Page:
Sunday, January 29, 2017
The Present Recipients of Justification through the Faith of Christ: Part 4 (the rest of the “circumcision letters”; 1 & 2 Peter, Jude; Hebrews; 1 John)
The rest of the “circumcision letters” considered
In the last section we saw that Christ’s teaching concerning the nature of the righteousness required for salvation – which is a righteousness that is relative rather than absolute (depending on both faith and righteous conduct) - was the view affirmed in the Hebrew Scriptures. We’ve also seen that the same doctrine is implicit in what Christ declared to the seven ecclesias referred to in the book of Revelation, and that the salvation of these Israelites is based on both faith and works, rather than “faith only.” This tells us that the Pauline teaching concerning justification (as explicitly affirmed by Paul in his letters to the Romans and Galatians) cannot be understood as being applicable to them. Instead, the conditions according to which those living during Christ’s earthly ministry could be saved are the same conditions according to which the Israelites living at the time of these seven ecclesias can be saved. The righteousness by which they will be worthy of life in the eons to come will be based on both their faith and their works.
But what about those believing Israelites addressed in the other “circumcision letters?” What were the stated or implied conditions by which the Jewish recipients of these letters could be righteous and thus worthy of eonian life? Was the righteousness necessary for their being saved a relative righteousness, and their salvation thus based on faith in conjunction with righteous conduct? Or is there evidence that their eonian salvation was based on the absolute “righteousness of God” that is through Christ’s faith, when he died for our sins?
It must be emphasized that the only epistles in the Greek scriptures in which the righteousness of God that is through Christ’s faith (and which is received by us by faith, apart from works) is even explicitly referred to and affirmed are letters that were written by Paul to those in the body of Christ. The rest of the letters making up the Greek scriptures make absolutely no mention of this. It is necessary to emphasize this point in response to an objection raised by Frank in our discussion. According to Frank, since Paul stressed the importance of good works and righteous conduct in his letters, an emphasis on this in other letters (such as 1 John or Hebrews, for example) cannot be seen as implying that those addressed in these other letters weren’t justified by faith apart from works.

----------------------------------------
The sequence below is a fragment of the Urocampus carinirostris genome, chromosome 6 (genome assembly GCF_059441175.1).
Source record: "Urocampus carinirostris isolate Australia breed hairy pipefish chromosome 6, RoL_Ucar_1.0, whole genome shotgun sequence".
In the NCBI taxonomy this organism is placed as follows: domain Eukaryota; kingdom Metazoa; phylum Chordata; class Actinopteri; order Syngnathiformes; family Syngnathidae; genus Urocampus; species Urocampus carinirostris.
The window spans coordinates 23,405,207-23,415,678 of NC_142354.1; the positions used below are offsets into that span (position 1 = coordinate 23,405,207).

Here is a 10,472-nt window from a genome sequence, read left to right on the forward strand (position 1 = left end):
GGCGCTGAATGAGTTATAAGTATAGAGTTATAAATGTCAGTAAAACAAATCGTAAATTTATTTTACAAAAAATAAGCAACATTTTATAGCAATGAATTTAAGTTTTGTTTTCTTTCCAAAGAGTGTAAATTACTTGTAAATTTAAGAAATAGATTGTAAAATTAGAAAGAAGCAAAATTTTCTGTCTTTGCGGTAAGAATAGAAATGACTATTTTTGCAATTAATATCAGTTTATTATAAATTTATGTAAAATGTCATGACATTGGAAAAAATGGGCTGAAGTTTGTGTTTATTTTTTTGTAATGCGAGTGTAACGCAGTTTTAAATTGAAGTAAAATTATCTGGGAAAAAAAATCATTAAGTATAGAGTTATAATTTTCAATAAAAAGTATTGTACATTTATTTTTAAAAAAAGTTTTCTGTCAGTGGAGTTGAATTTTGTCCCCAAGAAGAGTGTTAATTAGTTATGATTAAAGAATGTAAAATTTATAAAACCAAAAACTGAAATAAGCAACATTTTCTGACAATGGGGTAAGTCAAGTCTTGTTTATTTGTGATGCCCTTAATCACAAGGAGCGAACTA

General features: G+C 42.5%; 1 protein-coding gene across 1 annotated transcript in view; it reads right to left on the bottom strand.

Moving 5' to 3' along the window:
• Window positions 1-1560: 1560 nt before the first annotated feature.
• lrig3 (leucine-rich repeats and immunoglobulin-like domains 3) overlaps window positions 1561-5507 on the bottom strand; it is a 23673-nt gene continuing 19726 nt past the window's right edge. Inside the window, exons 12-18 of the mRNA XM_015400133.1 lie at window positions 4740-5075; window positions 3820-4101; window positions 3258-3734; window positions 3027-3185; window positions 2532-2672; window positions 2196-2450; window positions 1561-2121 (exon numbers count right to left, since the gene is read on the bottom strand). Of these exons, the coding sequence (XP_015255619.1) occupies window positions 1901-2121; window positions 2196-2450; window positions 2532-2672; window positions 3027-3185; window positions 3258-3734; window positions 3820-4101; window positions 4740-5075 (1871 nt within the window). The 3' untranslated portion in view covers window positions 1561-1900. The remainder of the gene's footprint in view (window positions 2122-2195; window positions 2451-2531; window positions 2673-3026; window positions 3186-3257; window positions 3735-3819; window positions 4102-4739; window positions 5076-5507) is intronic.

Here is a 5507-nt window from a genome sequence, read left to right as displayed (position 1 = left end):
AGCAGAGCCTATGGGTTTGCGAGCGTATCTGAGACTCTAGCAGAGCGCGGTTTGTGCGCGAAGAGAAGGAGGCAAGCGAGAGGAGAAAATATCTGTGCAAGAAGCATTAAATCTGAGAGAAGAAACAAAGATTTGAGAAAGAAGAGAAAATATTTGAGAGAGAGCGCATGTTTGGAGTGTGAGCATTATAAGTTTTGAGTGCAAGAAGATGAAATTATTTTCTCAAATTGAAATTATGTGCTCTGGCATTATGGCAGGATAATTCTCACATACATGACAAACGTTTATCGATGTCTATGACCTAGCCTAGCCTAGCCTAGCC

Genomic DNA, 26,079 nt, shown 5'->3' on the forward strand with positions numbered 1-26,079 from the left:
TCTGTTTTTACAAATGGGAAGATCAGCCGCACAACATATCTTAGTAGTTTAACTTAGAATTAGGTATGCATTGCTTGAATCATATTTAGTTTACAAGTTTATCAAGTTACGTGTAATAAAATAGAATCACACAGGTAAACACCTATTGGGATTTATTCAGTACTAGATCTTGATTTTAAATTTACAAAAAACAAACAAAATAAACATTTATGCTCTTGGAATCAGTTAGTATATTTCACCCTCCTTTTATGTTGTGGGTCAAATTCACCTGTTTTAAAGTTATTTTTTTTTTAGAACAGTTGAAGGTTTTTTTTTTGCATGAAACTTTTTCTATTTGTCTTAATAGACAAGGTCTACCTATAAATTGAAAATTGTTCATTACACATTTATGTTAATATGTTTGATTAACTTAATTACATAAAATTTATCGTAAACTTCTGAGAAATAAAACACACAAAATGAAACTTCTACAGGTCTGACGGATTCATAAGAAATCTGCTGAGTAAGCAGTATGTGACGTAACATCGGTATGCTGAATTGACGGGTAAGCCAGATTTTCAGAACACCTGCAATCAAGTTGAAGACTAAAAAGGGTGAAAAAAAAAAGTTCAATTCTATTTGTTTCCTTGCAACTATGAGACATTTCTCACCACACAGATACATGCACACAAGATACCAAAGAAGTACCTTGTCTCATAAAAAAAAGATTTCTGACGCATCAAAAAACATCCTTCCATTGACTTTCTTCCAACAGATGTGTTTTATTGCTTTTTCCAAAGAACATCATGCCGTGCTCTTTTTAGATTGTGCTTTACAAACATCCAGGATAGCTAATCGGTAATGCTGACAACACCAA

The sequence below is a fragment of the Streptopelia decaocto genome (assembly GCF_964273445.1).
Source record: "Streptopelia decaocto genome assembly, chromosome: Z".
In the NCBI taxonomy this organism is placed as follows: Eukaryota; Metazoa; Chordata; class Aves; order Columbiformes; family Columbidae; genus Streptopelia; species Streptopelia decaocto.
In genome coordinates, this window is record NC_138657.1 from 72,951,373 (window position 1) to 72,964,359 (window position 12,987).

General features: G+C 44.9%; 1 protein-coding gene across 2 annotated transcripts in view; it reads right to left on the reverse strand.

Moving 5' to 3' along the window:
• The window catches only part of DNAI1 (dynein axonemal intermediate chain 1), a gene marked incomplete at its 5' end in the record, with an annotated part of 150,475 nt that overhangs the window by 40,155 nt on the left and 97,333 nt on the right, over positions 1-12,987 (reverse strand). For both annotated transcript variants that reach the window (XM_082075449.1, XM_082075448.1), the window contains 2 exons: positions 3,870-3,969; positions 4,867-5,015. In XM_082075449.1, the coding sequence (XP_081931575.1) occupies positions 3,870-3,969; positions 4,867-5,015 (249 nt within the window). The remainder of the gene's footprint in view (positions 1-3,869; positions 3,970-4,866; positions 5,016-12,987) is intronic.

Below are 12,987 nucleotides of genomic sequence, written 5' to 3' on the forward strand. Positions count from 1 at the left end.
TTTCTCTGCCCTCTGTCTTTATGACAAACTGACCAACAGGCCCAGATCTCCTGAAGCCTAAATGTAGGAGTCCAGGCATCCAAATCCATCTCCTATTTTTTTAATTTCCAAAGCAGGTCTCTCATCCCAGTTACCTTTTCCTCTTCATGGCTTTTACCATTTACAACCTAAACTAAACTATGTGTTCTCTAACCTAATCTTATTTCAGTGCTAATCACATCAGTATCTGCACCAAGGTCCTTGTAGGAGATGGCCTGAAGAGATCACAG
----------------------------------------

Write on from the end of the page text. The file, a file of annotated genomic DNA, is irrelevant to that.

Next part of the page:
The problem with this line of reasoning is that, despite Paul’s emphasis on good works and appropriate conduct for the saints, he was equally clear with regards to the fact that such righteous works were not the basis on which those to whom he wrote had been saved, or by which they were qualified for eonian life (Titus 3:4-7). When we take into account everything Paul wrote to those in the body of Christ, we find that the righteousness that was connected with righteous, God-honoring conduct by the saints was not the same righteousness of God that is through Christ’s faith, and which the believer receives by his or her faith in Paul’s evangel. But we find no such distinction made anywhere else in any of the other writings comprising the Greek scriptures. Instead, the only sort of justification or righteousness referred to in these other letters is one that is based on the faith and righteous conduct of those to whom the letters were addressed.
The letters of Peter and Jude
Frank does not actually appeal to anything written by Peter or Jude in support of his view, so we won’t be spending much time examining the content of their letters. What really needs to be emphasized concerning these letters is the reason that they can’t be appealed to in support of Frank’s view: like all of the “circumcision letters,” there is nothing said in them about justification by faith apart from works, or about a “righteousness of God through Jesus Christ’s faith.”
While it’s clear from these letters (especially Peter’s) that faith was understood as essential to the salvation of those addressed, this is (as we’ve seen) perfectly consistent with what James affirmed in his letter, as well as with what Christ taught during his earthly ministry. Faith has always been necessary for the salvation of those under the law and in covenant with God; apart from it, there was no pleasing God. Peter and Jude are conspicuously silent, however, concerning any sort of righteousness or “just” status that a person could have other than the sort of righteousness referred to throughout the Hebrew scriptures (1 Peter 3:12; 4:18; 2 Pet. 2:5, 7-8).
Some other striking differences between what Paul wrote to those in the body of Christ and what Peter and Jude wrote are as follows:
1. According to Peter, water baptism was a matter of salvation (1 Pet. 3:20-21; cf. Mark 16:16). What Peter wrote concerning the saving nature of baptism in his letter is perfectly consistent with what he declared to Israelites in Acts 2:38-40, when he made known to them the evangel of the circumcision. In these verses, it is clear that Peter understood water baptism to be essential to (although certainly not sufficient for) being pardoned of one’s sins. In contrast with what Peter declared and wrote, Paul learned early in his ministry as the apostle of the nations that water baptism was not necessary for salvation, and that Christ had not commissioned him “to be baptizing but to be bringing the evangel” (1 Cor. 1:17). With regards to Paul’s ministry and administration, the only baptism that mattered for those to whom he wrote was the baptism “in one spirit,” by which they had become members of the body of Christ (1 Cor. 12:12-13; cf. Gal. 3:27-28; Rom. 6:3-6ff.; Eph. 4:1-5; Col. 2:12).